A resident of Kenora, Canada, the multi-talented Clayton Bye is an extremely busy man. He’s the author of nine books – including two instalments in a fantasy series, FROM EARTH TO EDEN -- and numerous short stories and poems. Additionally, he’s an editor, a publisher, an anthologist, and a prolific critic, principally through his review site The Deepening. But I managed to get him to pause long enough to give us his views on his own work and writing in general. You can find out more about him at www.claytonbye.com
Q1: You write in a pretty wide variety of genres. Can you tell us about that?
Several books ago, after trying to decide what kind of writer I wanted to be, other than a good one, it occurred to me I had already made that choice. I was an independent. A true independent, someone who wrote books for profit and did it all myself—before I had ever heard the term POD and in a time when I was painted with the brush of stigma. I'm also a Contrarian, a term I ripped off the backside of the financial world. My definition of a Contrarian is: someone who looks to the average person when determining which direction to go or what decision to make. You see, the average person, or in our case the average writer, is that way because of the choices they make, just as the rich or the famous achieve what they do by taking certain uncommon steps. So, in a nutshell, I try not to do the same things the average person does but, rather, to emulate the people who have achieved what I want from life..
I had no interest in being a genre writer. It was also notable that my favourite kind of story is trans-genred, if I'm allowed to be playful. I'm speaking of Horror, by the way. Horror can go anywhere it wants and nobody can do a thing about it. So, I took my inspiration from the average writer and from my love of horror stories and decided I was going to try out as many genres as I can before I die.
Since I'm more of a book writer than a short fiction writer, this means my body of work will probably never support me monetarily, but that's just the way it is. I'm still having fun. The year before last I wrote a book of poetry. It's a damned fine book, too, entitled "What I Found in the Dark." Last year I published an anthology of short stories by a group of authors who have talent to burn and seem to be unconcerned about going OUT THERE INTO THE VOID. It's called "Writers on the Wrong Side of the Road," can be found virtually everywhere online and in discerning bookstores in the US, Canada, the UK and Australia. I can handle Europe as well, if someone wanted to sell books. And, finally, this year's offering is a short sequel to my fantasy novel, The Sorcerer's Key. Genres? Horror/Religion/Sci-fi/Fantasy.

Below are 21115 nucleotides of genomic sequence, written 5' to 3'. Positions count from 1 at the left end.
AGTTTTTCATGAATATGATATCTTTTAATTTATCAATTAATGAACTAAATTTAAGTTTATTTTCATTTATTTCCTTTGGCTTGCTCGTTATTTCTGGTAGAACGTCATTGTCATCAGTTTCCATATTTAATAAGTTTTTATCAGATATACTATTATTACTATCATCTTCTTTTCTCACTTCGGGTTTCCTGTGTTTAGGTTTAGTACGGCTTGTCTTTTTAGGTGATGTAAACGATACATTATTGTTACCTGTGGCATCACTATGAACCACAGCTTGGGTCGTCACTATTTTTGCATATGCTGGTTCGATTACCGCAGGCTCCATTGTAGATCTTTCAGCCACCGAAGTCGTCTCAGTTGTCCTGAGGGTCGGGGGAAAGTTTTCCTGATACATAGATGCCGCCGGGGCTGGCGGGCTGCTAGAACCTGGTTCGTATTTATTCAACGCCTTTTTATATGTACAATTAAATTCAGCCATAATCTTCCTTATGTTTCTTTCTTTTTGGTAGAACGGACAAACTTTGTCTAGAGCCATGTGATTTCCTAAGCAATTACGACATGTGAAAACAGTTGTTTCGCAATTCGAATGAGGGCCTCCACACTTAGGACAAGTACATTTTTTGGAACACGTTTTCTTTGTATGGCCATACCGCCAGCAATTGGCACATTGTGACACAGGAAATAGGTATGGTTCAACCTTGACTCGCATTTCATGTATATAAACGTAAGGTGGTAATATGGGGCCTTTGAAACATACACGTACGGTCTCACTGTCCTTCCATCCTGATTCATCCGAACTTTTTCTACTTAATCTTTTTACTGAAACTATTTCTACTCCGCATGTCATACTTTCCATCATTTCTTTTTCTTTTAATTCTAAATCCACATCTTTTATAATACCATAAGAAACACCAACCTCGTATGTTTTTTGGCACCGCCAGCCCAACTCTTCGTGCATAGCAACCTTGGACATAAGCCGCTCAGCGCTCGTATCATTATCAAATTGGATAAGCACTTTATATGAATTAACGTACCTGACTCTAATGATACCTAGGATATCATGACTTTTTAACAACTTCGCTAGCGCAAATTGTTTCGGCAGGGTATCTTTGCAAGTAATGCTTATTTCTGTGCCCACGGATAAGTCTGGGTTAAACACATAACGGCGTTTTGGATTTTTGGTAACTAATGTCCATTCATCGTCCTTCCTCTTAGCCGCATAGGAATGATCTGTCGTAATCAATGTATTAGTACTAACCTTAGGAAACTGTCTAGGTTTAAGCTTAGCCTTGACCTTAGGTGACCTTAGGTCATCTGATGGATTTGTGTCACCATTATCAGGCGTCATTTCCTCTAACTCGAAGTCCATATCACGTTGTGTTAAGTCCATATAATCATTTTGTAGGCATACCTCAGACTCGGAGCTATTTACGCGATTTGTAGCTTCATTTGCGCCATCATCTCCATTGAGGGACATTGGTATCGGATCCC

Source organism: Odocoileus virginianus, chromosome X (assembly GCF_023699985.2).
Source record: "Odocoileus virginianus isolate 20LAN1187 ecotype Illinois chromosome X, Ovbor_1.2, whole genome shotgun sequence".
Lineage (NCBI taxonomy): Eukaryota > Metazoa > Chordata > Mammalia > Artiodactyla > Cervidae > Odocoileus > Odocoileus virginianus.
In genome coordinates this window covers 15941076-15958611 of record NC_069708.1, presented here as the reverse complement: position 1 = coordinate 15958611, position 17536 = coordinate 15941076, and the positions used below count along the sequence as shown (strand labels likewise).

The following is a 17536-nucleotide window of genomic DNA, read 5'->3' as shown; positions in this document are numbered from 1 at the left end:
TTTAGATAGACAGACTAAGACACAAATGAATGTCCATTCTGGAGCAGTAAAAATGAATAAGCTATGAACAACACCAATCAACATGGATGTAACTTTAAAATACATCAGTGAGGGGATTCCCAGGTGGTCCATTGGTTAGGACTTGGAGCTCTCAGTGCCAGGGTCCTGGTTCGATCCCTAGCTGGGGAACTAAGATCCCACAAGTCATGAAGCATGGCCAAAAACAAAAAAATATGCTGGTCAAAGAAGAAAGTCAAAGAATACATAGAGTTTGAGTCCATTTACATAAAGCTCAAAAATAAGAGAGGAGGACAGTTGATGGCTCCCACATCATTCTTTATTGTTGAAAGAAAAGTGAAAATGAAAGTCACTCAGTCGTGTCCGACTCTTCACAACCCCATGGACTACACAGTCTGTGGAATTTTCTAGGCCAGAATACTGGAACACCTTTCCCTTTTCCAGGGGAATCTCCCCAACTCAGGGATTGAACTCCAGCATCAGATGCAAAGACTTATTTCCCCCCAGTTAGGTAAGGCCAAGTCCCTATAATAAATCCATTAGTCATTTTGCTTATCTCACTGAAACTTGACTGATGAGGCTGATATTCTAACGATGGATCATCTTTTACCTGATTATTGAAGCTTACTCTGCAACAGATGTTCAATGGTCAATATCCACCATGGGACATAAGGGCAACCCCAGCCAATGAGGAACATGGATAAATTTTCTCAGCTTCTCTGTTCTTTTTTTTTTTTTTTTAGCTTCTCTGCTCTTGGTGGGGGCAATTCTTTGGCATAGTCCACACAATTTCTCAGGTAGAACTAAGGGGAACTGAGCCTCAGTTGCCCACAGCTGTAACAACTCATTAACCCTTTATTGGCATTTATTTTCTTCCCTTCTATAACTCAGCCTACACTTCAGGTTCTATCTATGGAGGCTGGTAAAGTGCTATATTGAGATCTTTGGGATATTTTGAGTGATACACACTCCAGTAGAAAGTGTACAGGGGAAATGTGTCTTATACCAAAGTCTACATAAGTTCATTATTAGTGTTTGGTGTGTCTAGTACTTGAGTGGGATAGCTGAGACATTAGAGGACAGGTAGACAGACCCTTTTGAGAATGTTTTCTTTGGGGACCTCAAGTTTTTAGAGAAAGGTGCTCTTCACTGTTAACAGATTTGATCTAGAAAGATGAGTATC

Q2: What got you into writing in the first place? Would you say you’re a naturally born author, or did it only come to you in time?
I began my odyssey to become a writer as far back as I can remember, which would be about four years of age. I was reading and printing by that time, and a short while later one of the beautiful Rombiero twins showed me how to make written letters. So, in grade one, while others were learning the basics, I spent as much of my class time as I could, learning to write from the flash cards lining the borders of the walls, close to the ceiling. They had the printed letter, then directly below would be the written one.
School was always like that for me. If I didn't like something or liked something else better, then I would add it to my curriculum. This transformed into a personal development course when I was in grade 7 and is still used today.
Q3: Writers generally fall into two basic types … those who heavily research their material, and those who rely on their own experiences for the background of their work. Which one are you?
Q4: Which writers have influenced you most? Who do you admire, and even envy?
Damon Knight's “The Man in the Tree” provided the inspiration for “The Sorcerer's Key,” which is not my most popular book but is, arguably, my best.
People Like Og Mandino, the former editor of “Success Magazine,” and a wonderful author, as well. Zig Ziglar, who taught me how to sell—along with a few crotchety dinosaurs (I spent most of my adult life as a salesman of some sort).
Louis L'Amour, who taught me the secret to being a writer. He's the man who said “Temperamental I am not...” and claimed he could sit down in the middle of Sunset Boulevard and type away. As the one-time fourth bestselling novelist in the world, he knew of what he spoke. I own every one of his books.
John D. MacDonald, who showed me the only thing that's truly important in a novel is interesting people doing interesting things. I own every one of his books.
Stephen King, who I believe is the greatest, modern storyteller alive today. I own every one of his books. Sure, Neil Gaiman is more the face of horror today than King, but it doesn't make him a better storyteller.
Then there's the advent of something really new. It's called Bizarro, and the writer to watch is a young man with an imagination that's scary. His name is Jeremy C. Shipp. I own every one of his books but the latest, because I've been too damned busy to buy it!
I am not an envious man. People sow what they reap. But if I were ever to be jealous, it would be of Jeremy Shipp; he's young, he's positioned to be one of those “overnight sensations,” but most of all he's in for a ride like no other, immersed in worlds so strange that he might just be happy to stop at home every now and then and visit THE CLOWNS IN HIS ATTIC.
Copyright© Clayton Clifford Bye